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The Mental Health Of A Professional Footballer – Our Obsession Is Their Burden

November 12, 2009


There is very little sympathy in general for the ‘plight’ (if you could call it that) for the modern professional footballer.

Incredibly well paid. Material possessions beyond our wildest dreams. Greatest job in the world. Stunning woman on arm. Does it get much better?

Well, not if you are the playboy type. The one who loves the cash and all the bling you could carry. But what if you are slightly more sensitive? What about if you are of a nervous disposition? Or what about if you suffer from mental illness?

In modern British society, it is slowly but surely being accepted that depression is a major human condition. For years we would all use the term to describe our feelings when we are all a bit on the low side…maybe work was crap, or you’d had a row with your partner, you didn’t win the lottery or the like. However, our understanding of the crippling implications of such a disease (because that is what it is) has come to the fore mainly through the increased understanding of the mind, and the fact that we ALL know someone suffering with it…genuinely suffering.

However, it appears that understanding stops when it comes to the realm of the professional footballer

The tragic death of Robert Enke highlights so many things that we all wish to turn a blind eye to. The obsession with celebrity culture, topped up with our desire to witness the ‘soap opera’ lifestyles of the rich and famous, has meant that the well being of the mind of the player has been totally overlooked. We perceive that they are all thick. That they don’t have any emotions that stretch beyond celebrating a goal, or shagging their next nightclub conquest. We think that with all that cash…and fame…and glory…that there is zero chance of being depressed. That they are immune to it somehow.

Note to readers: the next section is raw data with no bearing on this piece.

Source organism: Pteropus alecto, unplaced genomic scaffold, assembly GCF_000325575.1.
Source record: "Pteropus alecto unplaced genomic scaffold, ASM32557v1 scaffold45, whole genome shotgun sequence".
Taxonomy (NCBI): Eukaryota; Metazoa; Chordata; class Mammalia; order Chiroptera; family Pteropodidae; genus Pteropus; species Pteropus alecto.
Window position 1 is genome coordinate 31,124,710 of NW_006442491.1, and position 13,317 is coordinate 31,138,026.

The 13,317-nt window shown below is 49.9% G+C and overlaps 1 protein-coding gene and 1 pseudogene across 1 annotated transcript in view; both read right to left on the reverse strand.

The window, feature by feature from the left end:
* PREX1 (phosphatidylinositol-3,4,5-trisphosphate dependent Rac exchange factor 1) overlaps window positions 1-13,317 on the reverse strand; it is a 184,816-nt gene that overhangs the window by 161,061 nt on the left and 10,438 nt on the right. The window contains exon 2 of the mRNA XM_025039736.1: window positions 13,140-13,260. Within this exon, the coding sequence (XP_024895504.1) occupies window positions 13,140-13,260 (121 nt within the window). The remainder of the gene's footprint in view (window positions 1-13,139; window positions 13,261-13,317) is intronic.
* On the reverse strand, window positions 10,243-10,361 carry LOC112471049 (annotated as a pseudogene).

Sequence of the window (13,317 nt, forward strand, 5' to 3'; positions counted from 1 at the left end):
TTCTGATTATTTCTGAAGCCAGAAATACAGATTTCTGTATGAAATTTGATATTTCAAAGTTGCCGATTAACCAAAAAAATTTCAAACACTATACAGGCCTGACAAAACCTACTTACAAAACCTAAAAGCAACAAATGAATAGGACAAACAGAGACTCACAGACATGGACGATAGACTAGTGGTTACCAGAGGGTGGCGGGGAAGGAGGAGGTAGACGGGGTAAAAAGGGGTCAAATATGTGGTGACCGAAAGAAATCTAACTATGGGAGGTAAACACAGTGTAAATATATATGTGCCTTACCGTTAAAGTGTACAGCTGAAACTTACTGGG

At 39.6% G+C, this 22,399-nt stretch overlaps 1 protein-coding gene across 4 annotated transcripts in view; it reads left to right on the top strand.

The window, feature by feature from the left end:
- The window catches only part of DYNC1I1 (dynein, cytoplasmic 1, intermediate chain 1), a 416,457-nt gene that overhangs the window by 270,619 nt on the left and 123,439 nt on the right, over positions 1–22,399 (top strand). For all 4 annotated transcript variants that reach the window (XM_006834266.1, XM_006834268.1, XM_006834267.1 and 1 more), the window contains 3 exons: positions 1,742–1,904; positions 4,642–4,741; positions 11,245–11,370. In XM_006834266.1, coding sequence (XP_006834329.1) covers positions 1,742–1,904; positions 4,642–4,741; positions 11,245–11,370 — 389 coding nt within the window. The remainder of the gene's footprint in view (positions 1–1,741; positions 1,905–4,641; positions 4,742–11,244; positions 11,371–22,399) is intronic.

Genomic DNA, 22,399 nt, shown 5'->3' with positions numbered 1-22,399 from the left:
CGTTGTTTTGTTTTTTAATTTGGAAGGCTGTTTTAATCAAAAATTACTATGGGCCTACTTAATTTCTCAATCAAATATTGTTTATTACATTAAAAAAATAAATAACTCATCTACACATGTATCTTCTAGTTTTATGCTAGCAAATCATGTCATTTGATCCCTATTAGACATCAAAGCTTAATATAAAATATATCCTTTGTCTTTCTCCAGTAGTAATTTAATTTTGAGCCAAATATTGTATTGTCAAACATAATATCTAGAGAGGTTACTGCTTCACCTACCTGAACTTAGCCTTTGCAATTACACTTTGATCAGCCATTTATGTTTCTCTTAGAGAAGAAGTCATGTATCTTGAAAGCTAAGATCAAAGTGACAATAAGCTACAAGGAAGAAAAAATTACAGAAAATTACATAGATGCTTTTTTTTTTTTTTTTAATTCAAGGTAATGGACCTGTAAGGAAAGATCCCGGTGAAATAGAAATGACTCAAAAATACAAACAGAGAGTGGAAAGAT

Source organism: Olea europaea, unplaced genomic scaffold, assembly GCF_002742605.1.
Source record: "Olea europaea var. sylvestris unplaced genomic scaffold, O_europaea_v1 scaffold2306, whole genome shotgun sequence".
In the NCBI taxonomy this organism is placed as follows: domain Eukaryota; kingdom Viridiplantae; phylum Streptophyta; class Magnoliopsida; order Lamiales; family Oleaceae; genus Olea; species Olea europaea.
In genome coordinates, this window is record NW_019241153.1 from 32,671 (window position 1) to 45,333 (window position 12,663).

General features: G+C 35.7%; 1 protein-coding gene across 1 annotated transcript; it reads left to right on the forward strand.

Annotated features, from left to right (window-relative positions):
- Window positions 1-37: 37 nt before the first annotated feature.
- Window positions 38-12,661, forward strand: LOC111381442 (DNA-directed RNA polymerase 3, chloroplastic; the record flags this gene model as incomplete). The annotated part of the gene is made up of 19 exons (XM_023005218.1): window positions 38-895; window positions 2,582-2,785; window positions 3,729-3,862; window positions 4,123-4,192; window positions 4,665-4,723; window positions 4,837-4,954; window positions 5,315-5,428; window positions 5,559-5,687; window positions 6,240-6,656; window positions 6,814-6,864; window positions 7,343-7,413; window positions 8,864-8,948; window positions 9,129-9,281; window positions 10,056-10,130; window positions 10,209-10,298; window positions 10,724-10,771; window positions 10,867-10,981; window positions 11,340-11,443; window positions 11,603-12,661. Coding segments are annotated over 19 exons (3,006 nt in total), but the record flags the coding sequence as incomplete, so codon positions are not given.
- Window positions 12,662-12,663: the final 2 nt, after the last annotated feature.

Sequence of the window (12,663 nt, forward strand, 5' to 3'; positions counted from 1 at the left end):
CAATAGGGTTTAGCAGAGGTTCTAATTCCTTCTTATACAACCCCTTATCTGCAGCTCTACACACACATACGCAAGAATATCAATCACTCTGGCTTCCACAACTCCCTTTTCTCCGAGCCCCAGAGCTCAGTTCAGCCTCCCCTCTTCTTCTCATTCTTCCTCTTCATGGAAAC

Despite the fact that their sporting abilities have put them on an undeserved pedestal normally reserved for movie stars (who hardly deserve it either!) the truth is that they are as human as you and I. The same problems. The same issues. Robert Enke’s daughter died. It must have been crushing, especially for a man with depression already diagnosed. Maybe that train was the only way he saw his problems to be solved?? There will be plenty of people that will say ‘well if ya feel your depressed go see a doctor or something, and sort yourself out!’ Of course, those sort of statements show a lack of empathy and intelligence. But there will be plenty reading this thinking exactly that.

It is difficult for us to understand the pressures that football puts on the people whose job it actually is..and i include managers in that as well. At a match, we have not an ounce of interest in ‘how they feel’ We want them to kick the ball forward and stick it in the net…thus allowing us to celebrate wildly in the stands and pubs, and sing generally disgusting songs that we wouldn’t normally do in the street. Yes I’m a culprit. I’m one of those. But outside of that stadium and the sport, i think we need to have an elevated appreciation of what these men go through. Yes there will always be an Ashley Cole round the corner, with his sexy Geordie missus castigating our souls with another pound of flesh and Sun headlines. That will always exist because millions buy into it. But if you are like me, you will have little interest in any of that….WAGS, dentist chairs, roastings, red top exclusives. I prefer to just let these guys do their job and then go home.

Maybe if we all paid a little less interest in these peoples lives, that they to could embrace something a little more normal….they appreciate what you and i do. Love, family, hope. We would all love a Ferrari, but just because they have one (or three) do we have to own a piece of their lives?  The correct answer is no.

Like this article? Click here for more at ViewFromTier3 –Rob’s blogzine

2 Comments leave one →
  1. November 12, 2009 5:13 pm

    Very true that we don’t care about how they feel. Sadly it continues to happen, and one of my favourite players when he first came out was Sebastien Deisler. He’s come out with a book, that talks about his battles with depressions but at least he can talk about it now.

    I just wonder how many of these other players with depression are out there, especially when the likes of Real Madrid are buying big stars and shunting out those who served them well before.

  2. shallowgirl permalink
    November 17, 2009 8:23 am

    Really good article. Very thought-provoking. The pressure must be immense for some players. I tend to think the ones leading the soap opera lifestyles are possibly too thick to worry about things too much and just get on with it. After all, they don’t have to live like that. I just don’t understand the public’s interest in these peoples private lives, it’s really rather pathetic. The more intelligent players, i.e. Scholes, Giggs etc stay out of the limelight and are the ultimate professionals.

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